As a project manager dealing with contractors I hated to hear the words “out of scope”, not because of the obvious reasons ( i.e. I failed to include the requirement in the RFP ), I didn’t like hearing it because it was essentially telling me ( the client ) that I don’t have control over my own project and the contractor is unwilling.
Be nice, explain to them that it’s not within the current set of deliverables and it requires additional development time.
I think we ( as freelancers ) fall into the trap of considering every client is looking to shake you down. Of course, as freelancers/contractors we will always run into the client that intentionally makes the phase vague enough to inject added functionality later in order to get it free; your contract should be good enough to set the expectations clearly, stand strong with the deliverables you agreed to ( if this is an ongoing issue you need to review your contractual process, specifically your requirements definition and scoping. As well as improving your ability to spot a bad client ). Your contract is your control over the project don’t forget that.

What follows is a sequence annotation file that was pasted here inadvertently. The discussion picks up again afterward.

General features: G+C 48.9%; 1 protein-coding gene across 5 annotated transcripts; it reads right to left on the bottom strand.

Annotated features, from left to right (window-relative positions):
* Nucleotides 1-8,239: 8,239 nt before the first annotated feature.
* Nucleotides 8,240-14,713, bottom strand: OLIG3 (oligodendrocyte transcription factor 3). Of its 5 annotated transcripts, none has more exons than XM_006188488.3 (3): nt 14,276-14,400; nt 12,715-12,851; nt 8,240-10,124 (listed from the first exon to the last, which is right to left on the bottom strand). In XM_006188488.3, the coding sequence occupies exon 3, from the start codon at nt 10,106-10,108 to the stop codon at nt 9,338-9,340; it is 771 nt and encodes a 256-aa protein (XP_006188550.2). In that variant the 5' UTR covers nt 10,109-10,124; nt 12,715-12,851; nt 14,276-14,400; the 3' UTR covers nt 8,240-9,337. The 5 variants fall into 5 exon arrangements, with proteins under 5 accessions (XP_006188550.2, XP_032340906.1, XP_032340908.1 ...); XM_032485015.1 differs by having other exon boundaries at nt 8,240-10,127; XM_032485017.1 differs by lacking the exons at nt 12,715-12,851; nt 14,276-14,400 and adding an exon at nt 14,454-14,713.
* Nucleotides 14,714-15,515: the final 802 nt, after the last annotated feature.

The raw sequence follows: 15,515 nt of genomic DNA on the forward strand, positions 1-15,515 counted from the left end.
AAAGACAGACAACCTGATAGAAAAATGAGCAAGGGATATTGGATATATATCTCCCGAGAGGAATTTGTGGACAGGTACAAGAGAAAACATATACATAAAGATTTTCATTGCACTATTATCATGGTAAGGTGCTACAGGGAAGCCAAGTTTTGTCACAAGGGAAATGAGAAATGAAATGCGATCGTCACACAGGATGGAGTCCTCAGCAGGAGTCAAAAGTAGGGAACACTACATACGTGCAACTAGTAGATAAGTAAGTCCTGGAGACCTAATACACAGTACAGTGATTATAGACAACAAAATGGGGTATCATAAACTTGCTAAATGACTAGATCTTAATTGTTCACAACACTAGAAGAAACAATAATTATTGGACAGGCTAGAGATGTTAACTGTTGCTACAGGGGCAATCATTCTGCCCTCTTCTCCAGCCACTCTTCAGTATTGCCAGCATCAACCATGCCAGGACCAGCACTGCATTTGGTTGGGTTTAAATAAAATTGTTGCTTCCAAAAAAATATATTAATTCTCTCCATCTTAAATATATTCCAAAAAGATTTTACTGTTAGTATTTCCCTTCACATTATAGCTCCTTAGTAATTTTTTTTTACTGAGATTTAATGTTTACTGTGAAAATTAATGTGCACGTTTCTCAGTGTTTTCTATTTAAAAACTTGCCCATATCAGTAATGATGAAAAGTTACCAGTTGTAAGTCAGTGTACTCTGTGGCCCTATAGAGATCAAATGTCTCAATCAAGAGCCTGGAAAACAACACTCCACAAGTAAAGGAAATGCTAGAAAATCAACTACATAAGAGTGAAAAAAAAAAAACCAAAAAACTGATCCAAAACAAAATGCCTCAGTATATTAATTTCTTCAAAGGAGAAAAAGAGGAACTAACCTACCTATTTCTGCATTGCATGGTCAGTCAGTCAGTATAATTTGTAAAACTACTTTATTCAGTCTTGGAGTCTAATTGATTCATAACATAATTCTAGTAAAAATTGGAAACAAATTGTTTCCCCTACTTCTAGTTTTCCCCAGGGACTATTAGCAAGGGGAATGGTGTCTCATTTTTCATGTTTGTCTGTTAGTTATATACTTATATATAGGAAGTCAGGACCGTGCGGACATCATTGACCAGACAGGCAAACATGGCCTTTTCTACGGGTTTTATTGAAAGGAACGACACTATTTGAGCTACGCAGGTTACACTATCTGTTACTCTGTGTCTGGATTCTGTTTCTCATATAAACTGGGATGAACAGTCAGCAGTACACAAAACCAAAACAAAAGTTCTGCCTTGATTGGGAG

Again, the boundaries are already set, that’s why you have a contract, re-enforcing the contractual boundaries by saying an item is “out of scope” can only be perceived as an unwillingness to add to the current version or even worse work with them on a future release. So stop worrying and start selling with confidence.
Try to sell when your working with a client, instead of saying “out of scope”, say something like, “since this/feature/item is not included within this phase’s deliverables we could either add it to a future version or add it to this release if it’s a requirement. Including it in this phase will require … “, then talk about how it may affect deadlines and costs. That’s not the only approach, if you’re in a flat rate project with a strict budget talk about dropping a low priority feature to include this new one; I love this because I have the opportunity to drop one of the more complex features that have little return for the client.
In a nutshell, be nice and know your place on a project.